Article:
2. Taxon: Daucus carota L. Germplasm Resources Information Network – (GRIN) [Online Database]. National Germplasm Resources Laboratory. Available here. Accessed November 19, 2014.
  3. History of the Carrot Part Three: From Medicine to Food – A.D. 200 to 1500. World Carrot Museum website. Available here. Accessed November 19, 2014.
  4. History of the Carrot Part Five: The Road to Domestication and the Colour Orange. World Carrot Museum website. Available here. Accessed November 19, 2014.
  5. Arscott SA, Tarnumihardjo SA. Carrots of many colors provide basic nutrition and bioavailable phytochemicals acting as a functional food. Comprehensive Reviews in Food Science and Food Safety. March 2010;9(2):223-239. Available here. Accessed December 3, 2014.
  6. What the Ancient Herbalists Said about Carrots. World Carrot Museum website. Available here. Accessed November 19, 2014.
  7. Moerman DE. Native American Ethnobotany. Portland, OR: Timber Press; 1998.
  8. Bhanot A, Sharma R, Noolvi M. Natural sources as potential anti-cancer agents: A review. International Journal of Phytomedicine [serial online]. April 2011;3(1):9-26.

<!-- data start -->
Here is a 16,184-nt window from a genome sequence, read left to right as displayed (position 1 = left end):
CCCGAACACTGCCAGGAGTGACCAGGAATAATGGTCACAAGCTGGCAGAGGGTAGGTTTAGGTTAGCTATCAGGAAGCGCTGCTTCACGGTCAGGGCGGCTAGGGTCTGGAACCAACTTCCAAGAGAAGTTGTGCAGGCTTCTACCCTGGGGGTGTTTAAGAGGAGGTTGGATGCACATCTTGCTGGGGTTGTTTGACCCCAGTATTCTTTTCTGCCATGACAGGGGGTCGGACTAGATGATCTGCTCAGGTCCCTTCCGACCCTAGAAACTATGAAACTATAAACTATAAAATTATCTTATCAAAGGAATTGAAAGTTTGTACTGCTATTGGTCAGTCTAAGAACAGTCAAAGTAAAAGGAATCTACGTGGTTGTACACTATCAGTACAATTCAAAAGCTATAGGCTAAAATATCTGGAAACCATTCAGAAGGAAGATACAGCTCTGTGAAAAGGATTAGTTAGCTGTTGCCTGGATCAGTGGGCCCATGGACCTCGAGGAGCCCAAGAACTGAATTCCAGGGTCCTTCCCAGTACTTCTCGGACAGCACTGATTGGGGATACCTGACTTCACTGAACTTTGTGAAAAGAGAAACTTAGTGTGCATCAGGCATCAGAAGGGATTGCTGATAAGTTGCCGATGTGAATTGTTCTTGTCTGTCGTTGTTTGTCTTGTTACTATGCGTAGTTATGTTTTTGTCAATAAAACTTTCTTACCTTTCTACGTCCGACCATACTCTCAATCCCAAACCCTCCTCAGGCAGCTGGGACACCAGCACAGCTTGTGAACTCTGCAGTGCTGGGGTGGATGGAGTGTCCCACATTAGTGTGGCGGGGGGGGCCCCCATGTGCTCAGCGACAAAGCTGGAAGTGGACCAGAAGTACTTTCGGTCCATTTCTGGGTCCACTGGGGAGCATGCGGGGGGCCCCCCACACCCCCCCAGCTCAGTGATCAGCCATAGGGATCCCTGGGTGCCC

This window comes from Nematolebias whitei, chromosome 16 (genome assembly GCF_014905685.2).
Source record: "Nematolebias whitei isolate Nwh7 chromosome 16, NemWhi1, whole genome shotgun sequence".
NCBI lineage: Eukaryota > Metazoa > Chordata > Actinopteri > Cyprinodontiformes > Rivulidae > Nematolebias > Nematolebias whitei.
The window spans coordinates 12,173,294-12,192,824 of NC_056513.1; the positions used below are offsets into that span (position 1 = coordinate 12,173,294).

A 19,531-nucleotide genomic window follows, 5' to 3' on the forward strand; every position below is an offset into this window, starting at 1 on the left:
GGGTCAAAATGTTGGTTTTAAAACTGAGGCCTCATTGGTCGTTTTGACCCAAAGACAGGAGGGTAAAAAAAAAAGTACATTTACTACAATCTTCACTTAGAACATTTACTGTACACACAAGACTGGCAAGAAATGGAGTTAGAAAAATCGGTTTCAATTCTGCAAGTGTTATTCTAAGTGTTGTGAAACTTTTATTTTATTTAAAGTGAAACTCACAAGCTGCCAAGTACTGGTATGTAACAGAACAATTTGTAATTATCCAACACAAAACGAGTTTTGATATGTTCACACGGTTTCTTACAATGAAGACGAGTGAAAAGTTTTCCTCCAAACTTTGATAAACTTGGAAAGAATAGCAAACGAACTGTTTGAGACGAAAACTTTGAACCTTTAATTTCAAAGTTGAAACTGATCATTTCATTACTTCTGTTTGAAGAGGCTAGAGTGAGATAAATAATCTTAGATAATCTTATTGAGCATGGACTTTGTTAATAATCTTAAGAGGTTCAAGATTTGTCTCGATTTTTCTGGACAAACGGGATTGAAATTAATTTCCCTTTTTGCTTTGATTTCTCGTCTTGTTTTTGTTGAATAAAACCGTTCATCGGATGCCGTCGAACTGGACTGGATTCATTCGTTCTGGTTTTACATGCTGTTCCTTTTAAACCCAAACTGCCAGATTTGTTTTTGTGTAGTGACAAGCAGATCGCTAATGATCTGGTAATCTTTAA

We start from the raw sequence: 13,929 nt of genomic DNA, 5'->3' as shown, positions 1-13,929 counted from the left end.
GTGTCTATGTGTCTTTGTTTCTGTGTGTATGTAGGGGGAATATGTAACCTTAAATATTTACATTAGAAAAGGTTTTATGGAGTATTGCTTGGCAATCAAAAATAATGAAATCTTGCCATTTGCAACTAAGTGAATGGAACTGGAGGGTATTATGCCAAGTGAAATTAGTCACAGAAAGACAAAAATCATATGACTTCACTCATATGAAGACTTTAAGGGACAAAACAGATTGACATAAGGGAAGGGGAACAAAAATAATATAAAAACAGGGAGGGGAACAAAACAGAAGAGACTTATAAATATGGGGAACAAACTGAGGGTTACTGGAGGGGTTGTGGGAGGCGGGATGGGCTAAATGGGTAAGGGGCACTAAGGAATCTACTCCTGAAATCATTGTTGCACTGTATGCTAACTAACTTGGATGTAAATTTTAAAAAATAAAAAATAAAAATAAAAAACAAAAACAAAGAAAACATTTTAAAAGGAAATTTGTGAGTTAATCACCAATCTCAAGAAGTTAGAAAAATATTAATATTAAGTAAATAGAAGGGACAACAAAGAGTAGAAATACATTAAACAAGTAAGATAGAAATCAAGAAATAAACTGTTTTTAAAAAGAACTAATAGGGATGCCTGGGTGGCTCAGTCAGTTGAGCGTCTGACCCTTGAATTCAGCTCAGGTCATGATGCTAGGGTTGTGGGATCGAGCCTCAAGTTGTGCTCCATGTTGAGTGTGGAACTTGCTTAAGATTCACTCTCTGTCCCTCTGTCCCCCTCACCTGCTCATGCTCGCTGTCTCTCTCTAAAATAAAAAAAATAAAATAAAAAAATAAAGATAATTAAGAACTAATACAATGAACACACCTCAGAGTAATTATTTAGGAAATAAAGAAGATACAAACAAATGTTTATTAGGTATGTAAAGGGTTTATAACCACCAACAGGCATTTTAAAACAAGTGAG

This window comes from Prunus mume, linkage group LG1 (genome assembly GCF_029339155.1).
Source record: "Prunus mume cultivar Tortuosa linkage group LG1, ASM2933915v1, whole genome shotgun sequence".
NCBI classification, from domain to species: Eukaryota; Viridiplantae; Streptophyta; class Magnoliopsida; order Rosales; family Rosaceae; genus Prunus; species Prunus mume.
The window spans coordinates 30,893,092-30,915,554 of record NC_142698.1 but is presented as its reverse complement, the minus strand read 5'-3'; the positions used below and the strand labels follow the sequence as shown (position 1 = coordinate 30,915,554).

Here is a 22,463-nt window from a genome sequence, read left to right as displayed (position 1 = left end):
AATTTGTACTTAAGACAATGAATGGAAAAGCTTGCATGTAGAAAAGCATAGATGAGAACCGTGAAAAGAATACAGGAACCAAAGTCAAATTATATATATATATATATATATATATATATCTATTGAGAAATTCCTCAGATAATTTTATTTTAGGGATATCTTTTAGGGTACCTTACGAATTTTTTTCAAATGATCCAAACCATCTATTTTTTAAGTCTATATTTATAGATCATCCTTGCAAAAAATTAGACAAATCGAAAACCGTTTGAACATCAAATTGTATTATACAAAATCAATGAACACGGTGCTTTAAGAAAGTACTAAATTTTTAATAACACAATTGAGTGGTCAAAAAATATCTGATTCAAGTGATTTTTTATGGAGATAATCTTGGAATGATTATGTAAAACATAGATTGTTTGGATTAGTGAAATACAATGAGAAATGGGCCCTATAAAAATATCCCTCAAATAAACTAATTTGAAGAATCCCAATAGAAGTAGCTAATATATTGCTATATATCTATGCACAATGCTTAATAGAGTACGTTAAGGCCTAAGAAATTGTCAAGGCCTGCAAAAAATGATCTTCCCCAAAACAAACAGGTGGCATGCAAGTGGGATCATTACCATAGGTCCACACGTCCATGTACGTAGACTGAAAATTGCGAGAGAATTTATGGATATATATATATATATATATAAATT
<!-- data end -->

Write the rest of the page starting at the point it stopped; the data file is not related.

9. Aggarwal B, Shishodia S. Molecular targets of dietary agents for prevention and therapy of cancer. Biochemical Pharmacology [serial online]. May 14, 2006:1397, 1421.
  10. Rana Z, Malcolm R. C, Christine L. Le M. Bioactive Chemicals from Carrot (Daucus carota) Juice Extracts for the Treatment of Leukemia. Journal of Medicinal Food [serial online]. November 2011;14(11):1303-1312.
  11. Potter AS, Foroudi S, Stamatikos A, Patil BS, Deyhim F. Drinking carrot juice increases total antioxidant status and decreases lipid peroxidation in adults. Nutr J. September 24, 2011;10:96.
  12. Buijsse B, Feskens E, Kwape L, Kok F, Kromhout D. Both α- and β-Carotene, but Not Tocopherols and Vitamin C, Are Inversely Related to 15-Year Cardiovascular Mortality in Dutch Elderly Men. Journal of Nutrition [serial online]. February 2008;138(2):344-350.
  13. Vitamin Library: Beta-Carotene. Andrew Weil, MD website. Available here. Accessed November 19, 2014.
  14. Rock CL, Lovalvo JL, Emenhiser C, Ruffin MT, Flatt SW, Schwartz SJ. Bioavailability of beta-carotene is lower in raw than in processed carrots and spinach in women. J Nutr. 1998;128:913-916.
  15. Firecrackers. Food Network website. Available here. Accessed December 3, 2014.